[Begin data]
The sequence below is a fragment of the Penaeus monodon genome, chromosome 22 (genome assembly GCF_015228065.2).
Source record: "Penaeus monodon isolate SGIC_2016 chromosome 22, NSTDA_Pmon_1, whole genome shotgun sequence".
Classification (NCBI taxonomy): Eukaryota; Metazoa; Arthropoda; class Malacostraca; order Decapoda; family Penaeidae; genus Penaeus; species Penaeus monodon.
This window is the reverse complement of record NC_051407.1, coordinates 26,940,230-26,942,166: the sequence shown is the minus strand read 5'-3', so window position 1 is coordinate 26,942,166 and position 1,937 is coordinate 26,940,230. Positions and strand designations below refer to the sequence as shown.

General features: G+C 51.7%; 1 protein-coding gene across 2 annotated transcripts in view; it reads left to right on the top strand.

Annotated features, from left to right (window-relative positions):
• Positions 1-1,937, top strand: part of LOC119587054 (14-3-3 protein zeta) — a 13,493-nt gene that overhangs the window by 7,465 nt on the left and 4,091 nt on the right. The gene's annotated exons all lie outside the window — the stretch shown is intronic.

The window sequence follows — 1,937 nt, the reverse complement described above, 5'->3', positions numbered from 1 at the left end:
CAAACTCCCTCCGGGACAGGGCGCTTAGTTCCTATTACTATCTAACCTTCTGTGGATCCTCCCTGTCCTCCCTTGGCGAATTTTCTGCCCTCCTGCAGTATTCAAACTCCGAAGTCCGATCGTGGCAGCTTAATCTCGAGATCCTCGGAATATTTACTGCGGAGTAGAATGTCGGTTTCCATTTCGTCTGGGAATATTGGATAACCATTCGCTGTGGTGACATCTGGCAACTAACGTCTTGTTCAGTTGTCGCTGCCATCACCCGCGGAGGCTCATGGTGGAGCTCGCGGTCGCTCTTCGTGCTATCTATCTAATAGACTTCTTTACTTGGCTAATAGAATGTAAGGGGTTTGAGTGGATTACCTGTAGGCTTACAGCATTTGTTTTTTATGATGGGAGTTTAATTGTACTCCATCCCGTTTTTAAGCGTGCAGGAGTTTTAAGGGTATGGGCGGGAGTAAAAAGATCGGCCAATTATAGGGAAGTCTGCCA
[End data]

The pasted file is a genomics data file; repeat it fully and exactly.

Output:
The sequence below is a fragment of the Penaeus monodon genome, chromosome 22 (genome assembly GCF_015228065.2).
Source record: "Penaeus monodon isolate SGIC_2016 chromosome 22, NSTDA_Pmon_1, whole genome shotgun sequence".
Classification (NCBI taxonomy): Eukaryota; Metazoa; Arthropoda; class Malacostraca; order Decapoda; family Penaeidae; genus Penaeus; species Penaeus monodon.
This window is the reverse complement of record NC_051407.1, coordinates 26,940,230-26,942,166: the sequence shown is the minus strand read 5'-3', so window position 1 is coordinate 26,942,166 and position 1,937 is coordinate 26,940,230. Positions and strand designations below refer to the sequence as shown.

General features: G+C 51.7%; 1 protein-coding gene across 2 annotated transcripts in view; it reads left to right on the top strand.

Annotated features, from left to right (window-relative positions):
• Positions 1-1,937, top strand: part of LOC119587054 (14-3-3 protein zeta) — a 13,493-nt gene that overhangs the window by 7,465 nt on the left and 4,091 nt on the right. The gene's annotated exons all lie outside the window — the stretch shown is intronic.

The window sequence follows — 1,937 nt, the reverse complement described above, 5'->3', positions numbered from 1 at the left end:
CAAACTCCCTCCGGGACAGGGCGCTTAGTTCCTATTACTATCTAACCTTCTGTGGATCCTCCCTGTCCTCCCTTGGCGAATTTTCTGCCCTCCTGCAGTATTCAAACTCCGAAGTCCGATCGTGGCAGCTTAATCTCGAGATCCTCGGAATATTTACTGCGGAGTAGAATGTCGGTTTCCATTTCGTCTGGGAATATTGGATAACCATTCGCTGTGGTGACATCTGGCAACTAACGTCTTGTTCAGTTGTCGCTGCCATCACCCGCGGAGGCTCATGGTGGAGCTCGCGGTCGCTCTTCGTGCTATCTATCTAATAGACTTCTTTACTTGGCTAATAGAATGTAAGGGGTTTGAGTGGATTACCTGTAGGCTTACAGCATTTGTTTTTTATGATGGGAGTTTAATTGTACTCCATCCCGTTTTTAAGCGTGCAGGAGTTTTAAGGGTATGGGCGGGAGTAAAAAGATCGGCCAATTATAGGGAAGTCTGCCA